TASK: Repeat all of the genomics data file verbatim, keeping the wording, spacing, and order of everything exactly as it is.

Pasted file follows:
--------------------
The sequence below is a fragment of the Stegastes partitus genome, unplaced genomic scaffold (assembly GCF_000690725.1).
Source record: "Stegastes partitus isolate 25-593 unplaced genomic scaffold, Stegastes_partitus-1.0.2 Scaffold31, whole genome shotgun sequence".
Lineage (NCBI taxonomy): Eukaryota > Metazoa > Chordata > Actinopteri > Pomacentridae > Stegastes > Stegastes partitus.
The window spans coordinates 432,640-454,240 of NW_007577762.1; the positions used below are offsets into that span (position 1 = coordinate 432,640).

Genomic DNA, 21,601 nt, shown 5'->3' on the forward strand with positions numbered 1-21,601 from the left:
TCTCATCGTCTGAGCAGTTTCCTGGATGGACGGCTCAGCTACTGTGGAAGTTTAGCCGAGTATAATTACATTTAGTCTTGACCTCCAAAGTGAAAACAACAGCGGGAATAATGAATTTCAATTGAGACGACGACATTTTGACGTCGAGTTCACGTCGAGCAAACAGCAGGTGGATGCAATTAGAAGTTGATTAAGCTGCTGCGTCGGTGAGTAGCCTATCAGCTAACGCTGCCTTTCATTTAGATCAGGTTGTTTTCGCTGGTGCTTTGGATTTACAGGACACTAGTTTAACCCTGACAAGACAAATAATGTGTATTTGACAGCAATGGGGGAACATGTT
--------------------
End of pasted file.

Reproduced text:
The sequence below is a fragment of the Stegastes partitus genome, unplaced genomic scaffold (assembly GCF_000690725.1).
Source record: "Stegastes partitus isolate 25-593 unplaced genomic scaffold, Stegastes_partitus-1.0.2 Scaffold31, whole genome shotgun sequence".
Lineage (NCBI taxonomy): Eukaryota > Metazoa > Chordata > Actinopteri > Pomacentridae > Stegastes > Stegastes partitus.
The window spans coordinates 432,640-454,240 of NW_007577762.1; the positions used below are offsets into that span (position 1 = coordinate 432,640).

Genomic DNA, 21,601 nt, shown 5'->3' on the forward strand with positions numbered 1-21,601 from the left:
TCTCATCGTCTGAGCAGTTTCCTGGATGGACGGCTCAGCTACTGTGGAAGTTTAGCCGAGTATAATTACATTTAGTCTTGACCTCCAAAGTGAAAACAACAGCGGGAATAATGAATTTCAATTGAGACGACGACATTTTGACGTCGAGTTCACGTCGAGCAAACAGCAGGTGGATGCAATTAGAAGTTGATTAAGCTGCTGCGTCGGTGAGTAGCCTATCAGCTAACGCTGCCTTTCATTTAGATCAGGTTGTTTTCGCTGGTGCTTTGGATTTACAGGACACTAGTTTAACCCTGACAAGACAAATAATGTGTATTTGACAGCAATGGGGGAACATGTT